Rheostat is an adjustable or variable resistor. It is used to control the electrical resistance of a circuit without interrupting the flow of current. Rheostat has 3 terminals and usually consist of a resistive wire wrapped to form a toroid coil with a wiper that slides along the surface of the coil. It is most often designed with a ceramic core. Rheostats are used in applications that require high voltage and current.
As a result of the reduction of size and power consumption in many of today’s electrical devices rheostats, once are very common item in commercial and industrial products, have been replaced by potentiometers. However there are still many applications that require a device that can be used to handle significant power and for these applications a rheostat is a very good choice. The most common uses today for rheostats are as light dimmers and motor speed controls. They are often used in arc lamps, pumps, fans and blowers, respirators, dental and medical equipment and model trains.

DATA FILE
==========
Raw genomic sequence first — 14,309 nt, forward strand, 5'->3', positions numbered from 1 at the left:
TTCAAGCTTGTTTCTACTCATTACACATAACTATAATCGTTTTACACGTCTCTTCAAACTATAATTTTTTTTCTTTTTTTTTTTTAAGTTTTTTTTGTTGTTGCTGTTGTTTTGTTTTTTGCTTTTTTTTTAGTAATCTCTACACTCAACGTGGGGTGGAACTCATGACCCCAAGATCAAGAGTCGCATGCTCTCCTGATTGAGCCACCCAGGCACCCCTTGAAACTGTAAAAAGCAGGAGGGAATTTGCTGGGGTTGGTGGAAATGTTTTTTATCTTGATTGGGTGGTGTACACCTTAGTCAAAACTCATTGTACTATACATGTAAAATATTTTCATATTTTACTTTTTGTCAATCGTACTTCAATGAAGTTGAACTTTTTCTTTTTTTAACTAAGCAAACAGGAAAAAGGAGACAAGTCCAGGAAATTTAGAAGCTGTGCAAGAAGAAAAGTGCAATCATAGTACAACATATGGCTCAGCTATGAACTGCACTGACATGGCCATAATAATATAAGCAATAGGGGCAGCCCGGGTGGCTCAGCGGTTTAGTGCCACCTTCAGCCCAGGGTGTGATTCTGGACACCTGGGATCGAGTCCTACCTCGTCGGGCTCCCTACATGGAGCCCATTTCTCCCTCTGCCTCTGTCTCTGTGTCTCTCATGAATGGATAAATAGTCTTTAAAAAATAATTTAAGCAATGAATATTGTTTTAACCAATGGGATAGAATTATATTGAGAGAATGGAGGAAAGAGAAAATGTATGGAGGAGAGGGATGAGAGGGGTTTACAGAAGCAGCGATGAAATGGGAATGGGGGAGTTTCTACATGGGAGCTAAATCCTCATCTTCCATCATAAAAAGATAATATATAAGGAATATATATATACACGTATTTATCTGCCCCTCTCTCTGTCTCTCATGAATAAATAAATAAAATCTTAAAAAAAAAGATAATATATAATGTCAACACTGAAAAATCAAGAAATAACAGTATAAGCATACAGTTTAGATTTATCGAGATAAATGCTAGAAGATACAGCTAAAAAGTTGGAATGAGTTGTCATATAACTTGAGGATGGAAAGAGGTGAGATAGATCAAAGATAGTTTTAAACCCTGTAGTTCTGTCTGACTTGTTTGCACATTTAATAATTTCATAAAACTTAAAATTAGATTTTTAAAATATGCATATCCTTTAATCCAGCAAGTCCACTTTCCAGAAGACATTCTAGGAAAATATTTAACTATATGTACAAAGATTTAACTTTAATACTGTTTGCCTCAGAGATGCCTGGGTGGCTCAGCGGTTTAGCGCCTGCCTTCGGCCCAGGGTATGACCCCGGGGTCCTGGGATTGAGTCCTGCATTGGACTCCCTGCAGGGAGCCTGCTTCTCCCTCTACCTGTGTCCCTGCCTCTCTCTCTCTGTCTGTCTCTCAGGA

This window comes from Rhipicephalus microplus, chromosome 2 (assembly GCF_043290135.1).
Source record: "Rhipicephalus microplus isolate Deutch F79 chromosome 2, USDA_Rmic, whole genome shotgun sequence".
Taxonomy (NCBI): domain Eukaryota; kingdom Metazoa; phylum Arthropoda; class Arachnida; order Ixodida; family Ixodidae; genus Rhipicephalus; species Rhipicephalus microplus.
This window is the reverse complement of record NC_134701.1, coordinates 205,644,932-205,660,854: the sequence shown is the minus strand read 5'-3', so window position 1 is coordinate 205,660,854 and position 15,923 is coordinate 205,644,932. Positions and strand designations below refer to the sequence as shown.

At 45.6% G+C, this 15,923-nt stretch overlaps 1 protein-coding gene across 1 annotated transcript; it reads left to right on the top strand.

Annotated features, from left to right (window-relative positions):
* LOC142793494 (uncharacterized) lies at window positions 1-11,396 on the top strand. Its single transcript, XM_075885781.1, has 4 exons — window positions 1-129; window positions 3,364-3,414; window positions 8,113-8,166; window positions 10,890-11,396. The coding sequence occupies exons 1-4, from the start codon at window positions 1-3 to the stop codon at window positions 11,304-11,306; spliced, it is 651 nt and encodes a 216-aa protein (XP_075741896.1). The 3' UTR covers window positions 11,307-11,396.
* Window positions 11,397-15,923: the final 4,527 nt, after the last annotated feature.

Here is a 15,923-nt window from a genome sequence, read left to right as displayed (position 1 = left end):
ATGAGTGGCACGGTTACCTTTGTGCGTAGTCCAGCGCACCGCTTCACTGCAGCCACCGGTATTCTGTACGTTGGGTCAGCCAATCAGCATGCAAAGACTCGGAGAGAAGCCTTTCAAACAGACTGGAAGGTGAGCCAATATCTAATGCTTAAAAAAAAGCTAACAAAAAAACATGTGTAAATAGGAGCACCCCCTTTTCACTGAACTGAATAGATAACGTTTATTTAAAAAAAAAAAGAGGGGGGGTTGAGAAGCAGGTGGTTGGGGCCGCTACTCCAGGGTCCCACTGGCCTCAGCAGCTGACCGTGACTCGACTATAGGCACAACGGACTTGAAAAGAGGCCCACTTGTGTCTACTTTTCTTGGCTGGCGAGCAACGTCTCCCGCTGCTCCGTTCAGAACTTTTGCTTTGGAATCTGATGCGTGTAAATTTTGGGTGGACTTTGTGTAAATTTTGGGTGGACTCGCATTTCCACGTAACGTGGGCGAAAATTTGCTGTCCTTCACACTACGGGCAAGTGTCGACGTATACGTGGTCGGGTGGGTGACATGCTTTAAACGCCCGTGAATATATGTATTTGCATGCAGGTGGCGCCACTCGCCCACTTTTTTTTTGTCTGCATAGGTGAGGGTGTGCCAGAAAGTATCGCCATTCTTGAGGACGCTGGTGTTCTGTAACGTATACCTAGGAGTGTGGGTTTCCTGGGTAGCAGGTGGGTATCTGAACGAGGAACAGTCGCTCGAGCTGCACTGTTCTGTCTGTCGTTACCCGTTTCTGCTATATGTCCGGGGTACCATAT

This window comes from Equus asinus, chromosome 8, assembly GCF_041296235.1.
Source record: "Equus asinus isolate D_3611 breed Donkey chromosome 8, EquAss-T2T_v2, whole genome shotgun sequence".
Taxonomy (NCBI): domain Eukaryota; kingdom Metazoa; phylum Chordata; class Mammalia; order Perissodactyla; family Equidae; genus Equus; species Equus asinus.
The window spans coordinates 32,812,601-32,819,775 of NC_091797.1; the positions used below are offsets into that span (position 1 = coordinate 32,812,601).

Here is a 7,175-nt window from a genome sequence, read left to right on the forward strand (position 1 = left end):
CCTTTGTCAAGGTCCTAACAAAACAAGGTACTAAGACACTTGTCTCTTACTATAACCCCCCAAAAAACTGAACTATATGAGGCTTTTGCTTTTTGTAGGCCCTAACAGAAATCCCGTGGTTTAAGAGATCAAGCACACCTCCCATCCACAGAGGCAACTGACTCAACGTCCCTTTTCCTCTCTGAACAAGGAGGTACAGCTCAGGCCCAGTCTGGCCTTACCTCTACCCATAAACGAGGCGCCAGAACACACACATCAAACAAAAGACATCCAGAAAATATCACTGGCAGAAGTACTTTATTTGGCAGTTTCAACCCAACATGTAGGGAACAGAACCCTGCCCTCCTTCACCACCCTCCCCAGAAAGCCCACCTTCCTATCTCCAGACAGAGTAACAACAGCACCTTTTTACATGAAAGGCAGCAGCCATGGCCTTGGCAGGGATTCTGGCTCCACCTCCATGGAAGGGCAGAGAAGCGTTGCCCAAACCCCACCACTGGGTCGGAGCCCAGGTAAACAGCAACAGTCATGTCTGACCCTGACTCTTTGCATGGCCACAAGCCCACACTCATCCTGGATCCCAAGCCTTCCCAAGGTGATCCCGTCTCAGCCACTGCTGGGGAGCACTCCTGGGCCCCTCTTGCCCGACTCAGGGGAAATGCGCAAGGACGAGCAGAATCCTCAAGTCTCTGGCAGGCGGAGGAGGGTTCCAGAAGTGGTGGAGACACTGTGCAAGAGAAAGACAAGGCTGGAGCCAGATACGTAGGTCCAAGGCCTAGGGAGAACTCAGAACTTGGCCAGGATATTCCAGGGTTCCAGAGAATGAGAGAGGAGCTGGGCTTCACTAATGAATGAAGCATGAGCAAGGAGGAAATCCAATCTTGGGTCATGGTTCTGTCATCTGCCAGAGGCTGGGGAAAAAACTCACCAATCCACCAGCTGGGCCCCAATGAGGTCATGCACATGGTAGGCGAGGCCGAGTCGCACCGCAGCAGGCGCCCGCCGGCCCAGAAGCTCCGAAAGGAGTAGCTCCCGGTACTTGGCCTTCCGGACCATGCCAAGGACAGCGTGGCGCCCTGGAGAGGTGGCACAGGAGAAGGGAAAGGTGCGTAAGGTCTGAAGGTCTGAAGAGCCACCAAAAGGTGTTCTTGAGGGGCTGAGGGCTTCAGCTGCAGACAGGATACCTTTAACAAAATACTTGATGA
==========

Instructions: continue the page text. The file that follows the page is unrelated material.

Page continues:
When selecting a rheostat for a particular application, current is usually a more important factor than the wattage rating. If you are using a rheostat for motor control it is important to know that all types of direct current motors can be speed-controlled, however, only a few kinds of alternating current motors are controllable therefore, it is essential to obtain the correct type of AC motor when speed control is required. Most rheostats have either a round or flat shaft that allows you to attach a knob to the rheostat. Some of the smaller sizes have screw-driver slots that allow you to adjust the rheostat. Switches can be attached to a rheostat in order to open the rheostat circuit or to access an independent circuit. Rheostats can be supplied with a fixed or an adjustable stop limiting the angle rotation to any desired part of the total possible rotation. Generally this style of rheostat is used in applications where it is desired to leave a certain amount of resistance in the circuit at all times.